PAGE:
Canada’s best squash players are coming to the Vancouver Racquets Club this weekend for the 2013 national team masters championships.
The showcase tournament for elite Canadian squash draws from the fastest growing segment of players, athletes aged 30 to 70-plus, in addition to some of the very people who picked up the quick court game when it surged in popularity nearly 30 years ago.
“We’re expecting the top four teams to be super competitive,” said tournament co-chair and Team B.C. player Robert Pacey. The strongest teams draw from Ontario, Quebec, Manitoba and B.C., he said, noting the host province entered two teams, an elite and a recreational side.
“The more recreational players, they’re the ones who make it entertaining, let’s say, and I place myself squarely in this group,” he said.
The co-ed teams count four men and three women. Matches are free for spectators and begin Friday, Jan. 18 at 3 p.m. and continue all day Saturday, Jan. 19. The championship rounds begin Sunday, Jan 20.
Pacey, a long-time member of the Vancouver Racquets Club, is certainly no slouch as an athlete. He’s ranked 135th in B.C. But the elite competitors include provincial and national team players as well as six-time Canadian masters champion Steve Lawton, a Vancouverite known for his big moustache and even bigger personality.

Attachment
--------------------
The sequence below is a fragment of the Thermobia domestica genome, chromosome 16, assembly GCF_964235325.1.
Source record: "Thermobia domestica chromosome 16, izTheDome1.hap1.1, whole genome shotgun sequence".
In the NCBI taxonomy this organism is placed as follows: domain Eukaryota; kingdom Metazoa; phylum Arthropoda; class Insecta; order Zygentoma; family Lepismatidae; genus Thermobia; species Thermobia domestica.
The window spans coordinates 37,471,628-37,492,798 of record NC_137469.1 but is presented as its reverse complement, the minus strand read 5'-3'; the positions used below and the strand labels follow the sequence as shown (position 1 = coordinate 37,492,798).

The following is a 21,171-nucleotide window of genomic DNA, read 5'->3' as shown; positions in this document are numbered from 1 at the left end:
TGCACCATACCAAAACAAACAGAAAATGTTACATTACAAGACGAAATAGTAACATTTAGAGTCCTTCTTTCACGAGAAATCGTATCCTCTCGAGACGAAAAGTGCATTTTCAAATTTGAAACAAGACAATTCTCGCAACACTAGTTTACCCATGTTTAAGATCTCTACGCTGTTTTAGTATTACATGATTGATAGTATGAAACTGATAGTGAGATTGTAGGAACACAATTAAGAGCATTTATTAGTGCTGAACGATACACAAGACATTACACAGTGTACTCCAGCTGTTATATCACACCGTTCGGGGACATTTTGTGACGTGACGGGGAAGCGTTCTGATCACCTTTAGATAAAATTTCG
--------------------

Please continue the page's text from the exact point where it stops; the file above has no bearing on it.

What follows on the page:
Lawton, 55, plays down his ambition for the 2013 team masters because the squash professional at the Vancouver Racquets Club is also the tournament co-chair with Pacey.
Starting with a win in the 30-to-34 age category in 1990, Lawton was a men’s masters champion five more times from 1993 to 2003. He is also an eight-time B.C. champion.
Team B.C.’s elite players include national women’s singles champion Laura Ramsay, 63, World Police and Fire Games gold medal winner Trevor Latimer, 42, and B.C. Open Champion Mark O’Neill, 54.
The second Team B.C. includes two Vancouver women ranked in the province’s the top 50: Brooke Macey, 48, and Anna Kirbyson, 46.
The Vancouver Racquets Club, located at Hillcrest Park near the community centre, celebrates its 60th anniversary this year. Squash is a life-long and social sport that draws players of all ages in different stages of their lives, said Pacey, 44.
“Squash is a game that can be played your whole life,” he said.
For a complete tournament draw, visit squash.ca.